VIDEO: The growing importance of connectivity in agriculture

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In a new video Tractor of the Year (TOTY) has addressed one of the most topical issues for its impact both globally and on agriculture, namely digital connectivity.

A general overview and update was provided by Luca Zorloni, the economy and internet editor at wired.it, who showed how Connectivity is one of the most essential topics not only in everyday life but also to be able to develop a more realistic framework for Agriculture 4.0, or precision agriculture.

Connectivity means the possibility of transferring vast quantities of data, at high speed and in a uniform way: making a vehicle autonomous, providing remote medical assistance or increasing a battery’s durability for example. In agriculture the future also seems to be increasingly digital.

As Zorloni notes: “In 2050 there will be 9.5 billion of us, which means proportionally increasing food production to meet this demand. This is why it is essential to move towards smart Agriculture. To achieve this goal, investments are envisaged of around 23.44 billion dollars by 2025, including the realisation of drones, robots, and new storage and cultivation technologies. According to a study by Ernst & Young, in 1960 on average 1 farmer could feed 26 people, in 2015, the same farmer could feed 155 people. But applying the same measurement parameters, in 2025 each farmer will be responsible for 265 people. That is why connectivity and digitalisation will be essential instruments for the survival of agriculture and satisfying the demand for food.”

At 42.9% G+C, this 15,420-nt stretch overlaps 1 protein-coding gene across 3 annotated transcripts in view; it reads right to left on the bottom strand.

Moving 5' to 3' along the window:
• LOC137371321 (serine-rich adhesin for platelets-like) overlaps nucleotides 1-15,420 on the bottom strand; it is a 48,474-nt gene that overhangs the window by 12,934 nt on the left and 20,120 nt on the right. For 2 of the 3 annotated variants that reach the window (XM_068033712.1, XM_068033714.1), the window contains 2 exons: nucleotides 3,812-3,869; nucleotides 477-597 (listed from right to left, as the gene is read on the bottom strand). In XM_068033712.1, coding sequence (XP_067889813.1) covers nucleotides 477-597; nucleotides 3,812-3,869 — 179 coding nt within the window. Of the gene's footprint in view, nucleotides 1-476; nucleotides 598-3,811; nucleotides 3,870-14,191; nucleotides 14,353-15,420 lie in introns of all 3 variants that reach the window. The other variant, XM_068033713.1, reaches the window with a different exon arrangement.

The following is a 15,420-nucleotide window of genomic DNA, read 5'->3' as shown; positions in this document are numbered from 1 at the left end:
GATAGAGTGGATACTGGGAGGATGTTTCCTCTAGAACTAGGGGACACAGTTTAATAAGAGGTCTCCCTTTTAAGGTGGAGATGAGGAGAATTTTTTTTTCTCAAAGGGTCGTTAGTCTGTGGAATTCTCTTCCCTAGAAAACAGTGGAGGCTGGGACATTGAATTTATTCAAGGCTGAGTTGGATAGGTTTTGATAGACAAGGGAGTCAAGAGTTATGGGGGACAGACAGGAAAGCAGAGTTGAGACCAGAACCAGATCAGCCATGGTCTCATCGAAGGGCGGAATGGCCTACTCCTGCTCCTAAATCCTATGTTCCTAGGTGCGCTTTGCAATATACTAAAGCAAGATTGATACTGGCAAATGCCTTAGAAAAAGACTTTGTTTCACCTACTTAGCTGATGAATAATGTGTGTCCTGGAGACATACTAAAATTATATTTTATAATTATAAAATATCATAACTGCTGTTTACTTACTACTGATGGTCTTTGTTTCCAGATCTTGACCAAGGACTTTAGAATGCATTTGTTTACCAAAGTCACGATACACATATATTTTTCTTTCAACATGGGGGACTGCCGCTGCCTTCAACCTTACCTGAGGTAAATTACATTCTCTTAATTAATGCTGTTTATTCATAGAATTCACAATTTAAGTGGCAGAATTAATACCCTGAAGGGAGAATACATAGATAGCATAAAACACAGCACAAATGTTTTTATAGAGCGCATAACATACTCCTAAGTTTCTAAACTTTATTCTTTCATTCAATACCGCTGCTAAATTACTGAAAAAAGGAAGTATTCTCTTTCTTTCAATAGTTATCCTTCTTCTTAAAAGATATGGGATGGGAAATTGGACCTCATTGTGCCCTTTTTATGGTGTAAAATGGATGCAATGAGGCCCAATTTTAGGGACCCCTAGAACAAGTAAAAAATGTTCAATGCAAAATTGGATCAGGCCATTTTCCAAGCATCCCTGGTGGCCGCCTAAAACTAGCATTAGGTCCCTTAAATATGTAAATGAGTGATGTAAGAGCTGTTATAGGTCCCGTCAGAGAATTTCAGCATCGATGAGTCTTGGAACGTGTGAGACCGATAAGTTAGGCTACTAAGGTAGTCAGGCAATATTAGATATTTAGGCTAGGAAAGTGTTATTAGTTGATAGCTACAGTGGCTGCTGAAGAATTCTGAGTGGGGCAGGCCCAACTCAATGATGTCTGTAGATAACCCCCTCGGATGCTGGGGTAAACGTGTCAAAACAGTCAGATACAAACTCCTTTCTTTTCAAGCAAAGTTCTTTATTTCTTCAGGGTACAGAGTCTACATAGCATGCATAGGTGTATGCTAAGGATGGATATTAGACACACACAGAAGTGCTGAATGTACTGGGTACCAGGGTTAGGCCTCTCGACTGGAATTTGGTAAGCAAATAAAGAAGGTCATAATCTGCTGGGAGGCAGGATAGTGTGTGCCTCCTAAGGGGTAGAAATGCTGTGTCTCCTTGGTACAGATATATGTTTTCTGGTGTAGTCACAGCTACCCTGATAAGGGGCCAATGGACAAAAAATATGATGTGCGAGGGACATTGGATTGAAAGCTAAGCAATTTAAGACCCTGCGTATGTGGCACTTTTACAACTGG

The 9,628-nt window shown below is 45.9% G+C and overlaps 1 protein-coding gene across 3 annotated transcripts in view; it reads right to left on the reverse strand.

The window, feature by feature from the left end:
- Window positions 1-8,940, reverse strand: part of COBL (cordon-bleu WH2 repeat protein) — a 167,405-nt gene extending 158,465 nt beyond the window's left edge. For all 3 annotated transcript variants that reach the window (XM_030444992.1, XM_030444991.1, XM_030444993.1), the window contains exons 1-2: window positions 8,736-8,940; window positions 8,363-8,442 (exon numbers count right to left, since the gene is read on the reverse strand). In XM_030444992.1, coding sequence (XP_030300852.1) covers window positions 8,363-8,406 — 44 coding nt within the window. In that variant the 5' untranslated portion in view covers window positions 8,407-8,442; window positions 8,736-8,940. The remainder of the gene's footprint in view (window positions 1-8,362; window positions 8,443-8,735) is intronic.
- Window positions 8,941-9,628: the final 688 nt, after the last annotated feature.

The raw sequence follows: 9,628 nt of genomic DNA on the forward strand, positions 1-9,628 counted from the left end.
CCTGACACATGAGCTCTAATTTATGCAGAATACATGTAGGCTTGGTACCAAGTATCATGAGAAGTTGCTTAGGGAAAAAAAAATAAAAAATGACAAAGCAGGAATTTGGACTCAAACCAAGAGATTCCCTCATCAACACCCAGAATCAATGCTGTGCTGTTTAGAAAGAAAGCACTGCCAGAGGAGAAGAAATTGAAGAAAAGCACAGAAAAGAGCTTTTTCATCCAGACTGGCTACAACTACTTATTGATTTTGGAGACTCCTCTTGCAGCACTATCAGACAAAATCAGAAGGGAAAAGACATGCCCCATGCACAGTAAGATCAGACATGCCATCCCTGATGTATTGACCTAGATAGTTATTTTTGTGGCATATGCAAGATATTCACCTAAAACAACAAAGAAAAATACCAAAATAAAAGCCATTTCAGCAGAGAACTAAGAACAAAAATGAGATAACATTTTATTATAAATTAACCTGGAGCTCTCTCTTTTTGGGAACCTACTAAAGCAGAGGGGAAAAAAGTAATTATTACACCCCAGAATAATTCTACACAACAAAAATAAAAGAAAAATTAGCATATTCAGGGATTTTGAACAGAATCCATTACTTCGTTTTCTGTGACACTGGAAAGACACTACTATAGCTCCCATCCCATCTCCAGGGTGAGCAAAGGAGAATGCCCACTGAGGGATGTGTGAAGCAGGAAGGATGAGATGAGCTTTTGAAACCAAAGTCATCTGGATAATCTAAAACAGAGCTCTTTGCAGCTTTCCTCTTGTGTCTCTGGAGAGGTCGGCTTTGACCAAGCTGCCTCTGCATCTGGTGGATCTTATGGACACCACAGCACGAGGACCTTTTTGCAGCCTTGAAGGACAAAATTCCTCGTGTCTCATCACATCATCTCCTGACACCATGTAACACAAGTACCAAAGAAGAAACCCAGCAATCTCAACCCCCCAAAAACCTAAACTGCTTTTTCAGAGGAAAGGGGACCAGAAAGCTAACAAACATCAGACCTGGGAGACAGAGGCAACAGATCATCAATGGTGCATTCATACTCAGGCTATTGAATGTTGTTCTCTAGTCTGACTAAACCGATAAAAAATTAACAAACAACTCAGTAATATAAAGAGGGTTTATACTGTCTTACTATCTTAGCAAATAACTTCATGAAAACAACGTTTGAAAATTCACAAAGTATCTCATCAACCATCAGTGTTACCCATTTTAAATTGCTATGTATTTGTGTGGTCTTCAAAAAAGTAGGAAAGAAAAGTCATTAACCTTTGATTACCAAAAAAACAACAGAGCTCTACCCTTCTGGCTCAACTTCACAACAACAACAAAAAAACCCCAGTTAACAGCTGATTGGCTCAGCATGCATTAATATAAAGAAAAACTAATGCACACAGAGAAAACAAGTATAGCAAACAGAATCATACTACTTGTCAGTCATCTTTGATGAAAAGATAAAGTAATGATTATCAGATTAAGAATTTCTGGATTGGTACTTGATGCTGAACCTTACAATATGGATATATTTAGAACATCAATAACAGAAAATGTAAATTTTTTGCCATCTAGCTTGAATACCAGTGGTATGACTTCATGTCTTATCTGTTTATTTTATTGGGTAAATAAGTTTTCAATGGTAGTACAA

Also in the studio was Yuri D’Antilio, field engineer at BKT Europe, who underlined how research into transforming machinery and related equipment will make the difference in both the medium and long term.

“A parameter which we will no longer be able to overlook in the digital revolution in agriculture will be sustainability, both in terms of a focus on the environment and in term of waste and cost-reduction,” he said. “The last decade has seen a radical transformation in Agriculture, with the increase in demand for food and in urbanisation. Our responsibility as producers is to address the change by offering the best and most sustainable solutions possible.”

 

 

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About Author

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Saul Wordsworth is deputy editor of the iVT brand - which includes digital and print editions of a quarterly magazine and Off-Highway Annual, as well as ivtinternational.com. He is a keen cyclist and lives in north London.

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